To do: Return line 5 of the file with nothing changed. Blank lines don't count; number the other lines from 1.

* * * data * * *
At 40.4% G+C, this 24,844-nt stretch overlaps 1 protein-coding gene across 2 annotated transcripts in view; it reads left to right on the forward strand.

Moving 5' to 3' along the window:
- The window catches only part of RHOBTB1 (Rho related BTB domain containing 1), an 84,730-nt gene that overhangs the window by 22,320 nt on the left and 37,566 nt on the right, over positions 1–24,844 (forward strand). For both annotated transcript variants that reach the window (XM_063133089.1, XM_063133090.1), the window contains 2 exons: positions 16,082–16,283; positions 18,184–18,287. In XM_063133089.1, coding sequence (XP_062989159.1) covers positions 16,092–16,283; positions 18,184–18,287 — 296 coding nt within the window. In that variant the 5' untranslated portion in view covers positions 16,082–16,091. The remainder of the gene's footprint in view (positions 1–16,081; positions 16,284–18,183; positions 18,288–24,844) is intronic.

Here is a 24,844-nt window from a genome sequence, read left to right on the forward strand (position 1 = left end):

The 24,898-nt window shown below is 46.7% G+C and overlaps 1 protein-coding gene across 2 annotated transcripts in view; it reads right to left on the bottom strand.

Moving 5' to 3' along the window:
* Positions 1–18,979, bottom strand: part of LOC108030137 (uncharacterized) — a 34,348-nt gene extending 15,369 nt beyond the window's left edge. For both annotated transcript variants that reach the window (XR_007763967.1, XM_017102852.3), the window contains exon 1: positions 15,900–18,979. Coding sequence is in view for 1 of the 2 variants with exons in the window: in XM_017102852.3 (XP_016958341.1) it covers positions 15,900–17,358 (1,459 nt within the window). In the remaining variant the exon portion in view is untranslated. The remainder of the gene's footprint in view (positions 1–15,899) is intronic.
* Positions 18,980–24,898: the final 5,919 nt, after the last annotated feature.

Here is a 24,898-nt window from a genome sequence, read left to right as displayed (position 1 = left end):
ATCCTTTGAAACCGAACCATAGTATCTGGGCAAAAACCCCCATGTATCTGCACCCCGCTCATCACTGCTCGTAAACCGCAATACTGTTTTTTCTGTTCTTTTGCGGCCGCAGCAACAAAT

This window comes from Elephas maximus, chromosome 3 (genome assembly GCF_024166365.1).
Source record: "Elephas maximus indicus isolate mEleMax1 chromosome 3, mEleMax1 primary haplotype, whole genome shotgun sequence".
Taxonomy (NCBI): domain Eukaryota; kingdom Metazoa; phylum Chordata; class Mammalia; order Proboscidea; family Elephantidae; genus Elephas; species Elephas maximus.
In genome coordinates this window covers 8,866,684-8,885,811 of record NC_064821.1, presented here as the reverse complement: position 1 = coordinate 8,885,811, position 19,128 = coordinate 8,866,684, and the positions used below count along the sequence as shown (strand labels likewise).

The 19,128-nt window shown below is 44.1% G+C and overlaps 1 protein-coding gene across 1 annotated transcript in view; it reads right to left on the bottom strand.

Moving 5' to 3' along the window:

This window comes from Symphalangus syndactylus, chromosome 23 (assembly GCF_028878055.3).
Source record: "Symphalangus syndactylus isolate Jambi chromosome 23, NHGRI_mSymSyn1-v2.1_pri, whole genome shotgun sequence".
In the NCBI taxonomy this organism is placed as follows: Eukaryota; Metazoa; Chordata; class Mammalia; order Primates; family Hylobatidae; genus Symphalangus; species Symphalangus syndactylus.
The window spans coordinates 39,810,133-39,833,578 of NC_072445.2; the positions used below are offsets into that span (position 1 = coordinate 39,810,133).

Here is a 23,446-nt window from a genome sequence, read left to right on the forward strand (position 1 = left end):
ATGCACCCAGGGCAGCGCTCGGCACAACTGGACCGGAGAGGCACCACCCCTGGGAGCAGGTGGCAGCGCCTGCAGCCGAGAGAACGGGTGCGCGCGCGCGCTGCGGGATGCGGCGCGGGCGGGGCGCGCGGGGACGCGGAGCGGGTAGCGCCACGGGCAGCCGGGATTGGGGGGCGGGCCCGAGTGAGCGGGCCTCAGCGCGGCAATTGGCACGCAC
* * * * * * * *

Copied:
The 24,898-nt window shown below is 46.7% G+C and overlaps 1 protein-coding gene across 2 annotated transcripts in view; it reads right to left on the bottom strand.